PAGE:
As the festive season gets into full swing one-in-five employees have seen office parties turn sour when people drink too much, a survey says.
A University of Otago survey of 1000 employers and employees in New Zealand found 20 per cent of employees had seen festivities fall foul when staff over-indulged at work events, while 25 per cent of employer respondents reported dealing with inappropriate behaviour.
Almost three quarters of the respondents reported that work social functions, both on and off-site, had alcohol available, which was mostly wholly or partially paid for by the employer.
Most in the study had experienced no significant problems from alcohol availability at work events, and indicated that employees generally enjoyed alcohol in responsible moderation around managers and workmates.
However, there were many instances of inappropriate behaviour reported, and some of these had major consequences for staff members and employers.
The study was led by Ian McAndrew, from the Department of Management at Otago's Business School, who said that the two damaging kinds of behaviours at works functions were aggression and sexual behaviour or harassment.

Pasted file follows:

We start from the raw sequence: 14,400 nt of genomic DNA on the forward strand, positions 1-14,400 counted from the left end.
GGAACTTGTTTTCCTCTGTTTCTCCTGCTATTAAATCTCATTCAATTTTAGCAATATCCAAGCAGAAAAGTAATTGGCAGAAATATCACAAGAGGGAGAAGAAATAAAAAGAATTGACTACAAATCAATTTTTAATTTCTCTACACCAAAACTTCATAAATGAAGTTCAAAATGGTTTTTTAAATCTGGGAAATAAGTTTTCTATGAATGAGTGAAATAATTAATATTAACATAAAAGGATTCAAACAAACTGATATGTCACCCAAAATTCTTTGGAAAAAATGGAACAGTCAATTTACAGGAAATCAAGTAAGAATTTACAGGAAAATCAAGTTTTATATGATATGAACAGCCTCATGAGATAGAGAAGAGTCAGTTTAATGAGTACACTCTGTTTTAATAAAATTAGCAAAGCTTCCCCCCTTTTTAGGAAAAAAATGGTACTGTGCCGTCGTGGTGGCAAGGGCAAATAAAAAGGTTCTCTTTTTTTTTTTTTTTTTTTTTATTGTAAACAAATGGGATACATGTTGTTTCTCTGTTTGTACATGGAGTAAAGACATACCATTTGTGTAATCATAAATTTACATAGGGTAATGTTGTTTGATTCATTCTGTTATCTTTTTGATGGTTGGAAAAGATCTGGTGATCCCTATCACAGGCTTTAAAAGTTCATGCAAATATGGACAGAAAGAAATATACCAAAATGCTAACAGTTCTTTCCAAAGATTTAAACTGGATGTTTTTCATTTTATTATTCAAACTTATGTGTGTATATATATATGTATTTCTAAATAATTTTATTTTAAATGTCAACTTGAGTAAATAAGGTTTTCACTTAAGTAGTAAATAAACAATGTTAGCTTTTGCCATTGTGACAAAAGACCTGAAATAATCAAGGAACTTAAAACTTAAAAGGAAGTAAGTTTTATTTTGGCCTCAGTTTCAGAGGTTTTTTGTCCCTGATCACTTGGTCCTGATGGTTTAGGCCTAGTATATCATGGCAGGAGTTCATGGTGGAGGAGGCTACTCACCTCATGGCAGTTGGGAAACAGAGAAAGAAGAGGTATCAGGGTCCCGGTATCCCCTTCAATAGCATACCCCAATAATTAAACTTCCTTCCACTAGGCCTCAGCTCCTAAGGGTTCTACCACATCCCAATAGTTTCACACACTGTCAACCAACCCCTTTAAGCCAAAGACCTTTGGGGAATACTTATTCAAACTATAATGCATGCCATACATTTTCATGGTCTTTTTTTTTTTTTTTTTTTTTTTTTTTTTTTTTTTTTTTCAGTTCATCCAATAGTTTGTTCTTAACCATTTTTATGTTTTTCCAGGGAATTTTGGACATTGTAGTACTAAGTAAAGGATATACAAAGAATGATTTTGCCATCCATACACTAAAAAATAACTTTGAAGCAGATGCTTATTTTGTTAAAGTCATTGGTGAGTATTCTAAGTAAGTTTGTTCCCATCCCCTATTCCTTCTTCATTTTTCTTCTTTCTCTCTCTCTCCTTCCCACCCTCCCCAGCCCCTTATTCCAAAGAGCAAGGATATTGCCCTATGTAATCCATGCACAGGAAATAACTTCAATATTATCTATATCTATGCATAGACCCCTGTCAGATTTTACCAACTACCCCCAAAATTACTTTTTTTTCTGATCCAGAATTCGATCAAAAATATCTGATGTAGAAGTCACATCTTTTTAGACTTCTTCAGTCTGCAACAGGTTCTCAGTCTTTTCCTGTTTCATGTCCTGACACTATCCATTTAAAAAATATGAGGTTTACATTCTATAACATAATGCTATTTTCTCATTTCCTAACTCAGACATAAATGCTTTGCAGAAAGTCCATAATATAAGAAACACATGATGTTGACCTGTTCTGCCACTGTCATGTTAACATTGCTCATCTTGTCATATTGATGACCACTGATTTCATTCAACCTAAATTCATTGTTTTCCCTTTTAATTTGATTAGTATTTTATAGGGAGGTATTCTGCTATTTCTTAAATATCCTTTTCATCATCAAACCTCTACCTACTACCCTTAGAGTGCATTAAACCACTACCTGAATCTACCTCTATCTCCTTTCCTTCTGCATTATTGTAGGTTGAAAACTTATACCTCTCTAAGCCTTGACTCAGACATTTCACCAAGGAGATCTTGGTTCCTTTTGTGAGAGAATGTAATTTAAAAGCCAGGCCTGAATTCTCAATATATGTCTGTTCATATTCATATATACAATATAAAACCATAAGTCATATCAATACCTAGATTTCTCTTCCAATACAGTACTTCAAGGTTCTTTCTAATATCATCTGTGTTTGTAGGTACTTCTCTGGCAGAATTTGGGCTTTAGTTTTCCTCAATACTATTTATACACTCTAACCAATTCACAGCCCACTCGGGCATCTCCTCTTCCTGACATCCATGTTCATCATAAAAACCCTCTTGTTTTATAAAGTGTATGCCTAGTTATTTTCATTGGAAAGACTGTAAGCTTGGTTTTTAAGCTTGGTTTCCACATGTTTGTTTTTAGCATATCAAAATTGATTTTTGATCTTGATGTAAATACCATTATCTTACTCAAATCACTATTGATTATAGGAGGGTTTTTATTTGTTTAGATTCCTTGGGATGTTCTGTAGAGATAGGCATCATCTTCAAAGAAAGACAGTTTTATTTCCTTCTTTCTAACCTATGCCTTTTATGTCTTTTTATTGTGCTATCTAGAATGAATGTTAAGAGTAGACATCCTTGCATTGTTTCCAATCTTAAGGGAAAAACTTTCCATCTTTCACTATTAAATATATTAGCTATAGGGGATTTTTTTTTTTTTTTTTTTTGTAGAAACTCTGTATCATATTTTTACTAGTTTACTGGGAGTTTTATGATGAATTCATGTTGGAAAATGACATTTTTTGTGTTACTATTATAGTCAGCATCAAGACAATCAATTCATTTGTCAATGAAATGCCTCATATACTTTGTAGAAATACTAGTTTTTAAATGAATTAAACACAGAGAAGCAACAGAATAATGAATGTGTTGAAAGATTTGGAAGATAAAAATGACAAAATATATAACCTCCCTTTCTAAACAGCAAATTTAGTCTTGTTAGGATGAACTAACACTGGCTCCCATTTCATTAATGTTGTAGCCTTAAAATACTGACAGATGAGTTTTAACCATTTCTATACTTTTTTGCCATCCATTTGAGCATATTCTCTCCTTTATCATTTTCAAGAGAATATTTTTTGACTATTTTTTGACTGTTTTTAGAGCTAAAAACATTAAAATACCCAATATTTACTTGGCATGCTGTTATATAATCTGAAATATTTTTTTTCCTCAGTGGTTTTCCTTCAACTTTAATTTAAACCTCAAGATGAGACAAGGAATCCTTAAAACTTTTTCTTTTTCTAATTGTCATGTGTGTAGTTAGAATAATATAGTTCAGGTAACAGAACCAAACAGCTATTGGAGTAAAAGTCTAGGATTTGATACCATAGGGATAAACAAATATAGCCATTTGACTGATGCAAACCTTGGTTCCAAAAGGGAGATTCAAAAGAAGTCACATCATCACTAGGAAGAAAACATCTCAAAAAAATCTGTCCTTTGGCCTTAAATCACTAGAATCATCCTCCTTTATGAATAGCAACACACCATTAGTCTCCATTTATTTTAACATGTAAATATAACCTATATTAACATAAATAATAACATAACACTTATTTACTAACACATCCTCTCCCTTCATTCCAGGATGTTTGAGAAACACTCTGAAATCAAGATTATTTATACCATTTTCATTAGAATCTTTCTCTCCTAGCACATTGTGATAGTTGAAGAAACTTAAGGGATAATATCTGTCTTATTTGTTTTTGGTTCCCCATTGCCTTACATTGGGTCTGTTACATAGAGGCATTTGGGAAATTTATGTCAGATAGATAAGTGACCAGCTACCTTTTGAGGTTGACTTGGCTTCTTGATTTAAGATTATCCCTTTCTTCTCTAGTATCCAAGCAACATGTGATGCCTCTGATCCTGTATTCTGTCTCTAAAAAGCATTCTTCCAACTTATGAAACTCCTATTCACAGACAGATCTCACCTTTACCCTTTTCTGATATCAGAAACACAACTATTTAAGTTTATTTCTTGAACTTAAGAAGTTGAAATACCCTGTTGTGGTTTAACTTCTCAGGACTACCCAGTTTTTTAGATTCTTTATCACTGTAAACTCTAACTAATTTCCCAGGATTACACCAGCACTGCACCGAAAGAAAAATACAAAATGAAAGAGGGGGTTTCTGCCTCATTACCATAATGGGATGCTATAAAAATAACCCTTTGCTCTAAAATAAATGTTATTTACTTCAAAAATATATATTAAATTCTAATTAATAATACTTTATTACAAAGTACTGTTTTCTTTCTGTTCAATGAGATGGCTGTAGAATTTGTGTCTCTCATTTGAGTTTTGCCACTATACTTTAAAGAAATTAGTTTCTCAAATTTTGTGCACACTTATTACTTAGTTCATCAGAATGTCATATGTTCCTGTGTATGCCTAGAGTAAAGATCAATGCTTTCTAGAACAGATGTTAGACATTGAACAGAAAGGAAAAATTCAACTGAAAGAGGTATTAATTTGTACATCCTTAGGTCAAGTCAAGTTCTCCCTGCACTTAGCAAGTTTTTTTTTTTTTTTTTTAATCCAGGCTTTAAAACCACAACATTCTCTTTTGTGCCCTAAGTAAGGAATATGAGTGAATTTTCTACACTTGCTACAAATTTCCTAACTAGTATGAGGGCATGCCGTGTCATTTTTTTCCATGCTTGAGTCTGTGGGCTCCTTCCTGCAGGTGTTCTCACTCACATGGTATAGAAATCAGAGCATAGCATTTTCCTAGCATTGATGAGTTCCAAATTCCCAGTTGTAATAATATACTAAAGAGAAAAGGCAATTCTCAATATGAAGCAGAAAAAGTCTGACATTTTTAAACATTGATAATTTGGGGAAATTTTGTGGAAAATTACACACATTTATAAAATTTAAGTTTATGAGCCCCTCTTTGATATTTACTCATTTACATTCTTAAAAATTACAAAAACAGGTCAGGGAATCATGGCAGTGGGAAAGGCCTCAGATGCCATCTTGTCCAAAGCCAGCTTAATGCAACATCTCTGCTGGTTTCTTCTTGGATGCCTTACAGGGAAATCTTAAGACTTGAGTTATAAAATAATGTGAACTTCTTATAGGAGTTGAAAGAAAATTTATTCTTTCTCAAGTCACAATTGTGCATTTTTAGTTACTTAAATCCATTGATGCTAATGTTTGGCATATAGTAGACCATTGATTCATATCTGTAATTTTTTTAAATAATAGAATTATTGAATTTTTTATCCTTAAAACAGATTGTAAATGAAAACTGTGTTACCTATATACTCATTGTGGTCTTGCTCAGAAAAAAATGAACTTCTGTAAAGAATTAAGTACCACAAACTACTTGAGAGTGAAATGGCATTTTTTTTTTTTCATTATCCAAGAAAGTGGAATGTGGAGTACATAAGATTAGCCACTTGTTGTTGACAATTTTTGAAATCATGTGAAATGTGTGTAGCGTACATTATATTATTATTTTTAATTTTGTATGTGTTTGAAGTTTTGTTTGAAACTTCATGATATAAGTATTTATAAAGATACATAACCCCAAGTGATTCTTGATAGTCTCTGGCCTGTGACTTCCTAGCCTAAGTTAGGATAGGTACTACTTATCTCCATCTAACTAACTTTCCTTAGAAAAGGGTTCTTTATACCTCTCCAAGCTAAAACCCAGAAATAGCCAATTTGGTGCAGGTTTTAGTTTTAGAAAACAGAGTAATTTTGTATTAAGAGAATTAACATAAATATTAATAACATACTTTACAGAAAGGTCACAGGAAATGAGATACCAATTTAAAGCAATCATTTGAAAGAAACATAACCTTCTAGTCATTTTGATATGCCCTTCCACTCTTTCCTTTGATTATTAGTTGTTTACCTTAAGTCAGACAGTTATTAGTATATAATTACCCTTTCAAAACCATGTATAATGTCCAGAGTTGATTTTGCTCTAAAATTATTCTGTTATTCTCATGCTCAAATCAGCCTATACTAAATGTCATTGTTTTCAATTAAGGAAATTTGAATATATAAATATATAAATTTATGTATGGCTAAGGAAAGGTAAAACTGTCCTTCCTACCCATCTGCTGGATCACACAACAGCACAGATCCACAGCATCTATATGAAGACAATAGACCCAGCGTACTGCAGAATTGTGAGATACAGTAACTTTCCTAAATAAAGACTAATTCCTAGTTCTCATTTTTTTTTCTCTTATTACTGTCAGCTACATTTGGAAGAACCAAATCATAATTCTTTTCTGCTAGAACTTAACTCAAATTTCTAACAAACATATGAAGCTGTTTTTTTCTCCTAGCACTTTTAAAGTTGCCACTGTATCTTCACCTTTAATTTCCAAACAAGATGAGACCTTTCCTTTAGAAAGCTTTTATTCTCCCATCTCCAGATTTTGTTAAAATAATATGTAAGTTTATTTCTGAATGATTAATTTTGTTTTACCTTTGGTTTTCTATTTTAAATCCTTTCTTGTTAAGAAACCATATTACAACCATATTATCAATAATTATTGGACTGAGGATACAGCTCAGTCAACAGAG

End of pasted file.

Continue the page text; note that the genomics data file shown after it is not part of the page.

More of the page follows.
"We have recorded instances where there has been damage to property at the workplace or at hospitality venues, physical or emotional injury, or people have lost their jobs through either aggressive or sexually-oriented behaviours," he said.
"The instances include serious and often disastrous examples of people losing their jobs, resulting in grievances being addressed through mediation, adjudication or even escalating to the Employment Court. Alcohol at work functions has damaged careers and relationships."
Alcohol at work functions has damaged careers and relationships.
McAndrew said sexual harassment at work functions could occur when too much alcohol relaxed inhibitions.
"This is reported as inappropriate comments and unwanted attention such as dirty jokes, unwelcome flirting, leering, commenting on body features, groping or 'cuddling'," he said.
"In most assault and verbal abuse cases, there appeared to be a history that comes to the surface at the works function under the influence of too much alcohol."
The researchers said there was a clear signal to employers to act responsibly.
"There is a responsibility on employers to keep their employees safe at work events, even if work functions like the Christmas party are off-site or out of hours," McAndrew said.
"The key to avoiding behaviour that could offend is responsible hosting and establishing appropriate drinking norms for social events."
For employees, the message was to know and keep to your limits.
Under occupational health and safety laws employers must take all practicable steps to provide employees with a safe workplace, and that obligation extends to workplace-related social functions and occasions.